Strabismus pp 247-249 | Cite as

Brown Syndrome

  • Burton J. Kushner


When an eye is in adduction and the superior oblique muscle (SO) contracts, the eye depresses because the SO inserts posterior to the center of rotation. Conversely, when an eye with a normal SO elevates in adduction, the SO insertion moves posteriorly, pulling the SO tendon through the trochlea. If the SO is tight, it cannot pass through the trochlea due to swelling or anatomic variants or, possibly, if the insertion is anomalous the eye cannot elevate in adduction. This is the clinical manifestation of Brown syndrome.


Brown syndrome V-pattern 


  1. 1.
    Dawson E, Barry J, Lee J. Spontaneous resolution in patients with congenital Brown syndrome. J AAPOS. 2009;13:116–8.CrossRefGoogle Scholar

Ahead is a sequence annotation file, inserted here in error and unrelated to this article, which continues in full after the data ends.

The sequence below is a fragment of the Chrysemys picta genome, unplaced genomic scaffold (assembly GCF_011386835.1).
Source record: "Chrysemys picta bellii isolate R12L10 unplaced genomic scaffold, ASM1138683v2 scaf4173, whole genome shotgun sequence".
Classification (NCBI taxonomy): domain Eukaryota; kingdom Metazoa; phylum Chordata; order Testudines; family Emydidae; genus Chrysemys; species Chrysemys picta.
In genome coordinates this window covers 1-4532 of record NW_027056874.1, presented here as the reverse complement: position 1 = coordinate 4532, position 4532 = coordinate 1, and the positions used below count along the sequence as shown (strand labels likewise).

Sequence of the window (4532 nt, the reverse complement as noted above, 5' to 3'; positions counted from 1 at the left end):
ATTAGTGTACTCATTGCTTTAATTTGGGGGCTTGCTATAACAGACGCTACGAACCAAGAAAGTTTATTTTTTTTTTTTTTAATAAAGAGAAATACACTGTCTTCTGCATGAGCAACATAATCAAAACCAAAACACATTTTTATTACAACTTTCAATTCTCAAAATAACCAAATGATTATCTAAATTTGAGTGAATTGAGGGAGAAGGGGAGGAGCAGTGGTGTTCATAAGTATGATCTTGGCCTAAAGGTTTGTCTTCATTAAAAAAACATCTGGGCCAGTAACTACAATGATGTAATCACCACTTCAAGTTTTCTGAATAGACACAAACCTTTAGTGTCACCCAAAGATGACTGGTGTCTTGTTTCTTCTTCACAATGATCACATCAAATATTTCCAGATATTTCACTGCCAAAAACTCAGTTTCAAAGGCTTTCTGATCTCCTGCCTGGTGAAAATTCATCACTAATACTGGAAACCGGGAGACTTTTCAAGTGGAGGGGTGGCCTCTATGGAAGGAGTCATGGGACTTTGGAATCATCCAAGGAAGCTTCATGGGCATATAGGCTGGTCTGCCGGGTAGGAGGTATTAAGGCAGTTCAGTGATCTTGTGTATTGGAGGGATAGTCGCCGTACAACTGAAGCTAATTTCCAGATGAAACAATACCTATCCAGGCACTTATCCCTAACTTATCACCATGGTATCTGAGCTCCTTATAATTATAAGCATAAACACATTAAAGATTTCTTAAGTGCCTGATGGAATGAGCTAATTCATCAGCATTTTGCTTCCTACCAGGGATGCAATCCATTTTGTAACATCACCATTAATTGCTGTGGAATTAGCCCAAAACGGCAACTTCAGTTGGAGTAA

2. 2.
    Larson SA, Weed M. Brown syndrome outcomes: a 40-year retrospective analysis. J AAPOS. 2015;19:e14.CrossRefGoogle Scholar
  3. 3.
    Brown HW. True and simulated superior oblique tendon sheath syndromes. Doc Ophthalmol. 1973;34:123–36.CrossRefGoogle Scholar
  4. 4.
    Parks MM, Eustis HS. Simultaneous superior oblique tenotomy and inferior oblique recession in Brown's syndrome. Ophthalmology. 1987;94:1043–8.CrossRefGoogle Scholar

Copyright information

© Springer International Publishing AG 2017

Authors and Affiliations

  • Burton J. Kushner
    • 1
  1. 1.Department of Ophthalmology and Visual SciencesUniversity of Wisconsin-MadisonMadisonUSA

Personalised recommendations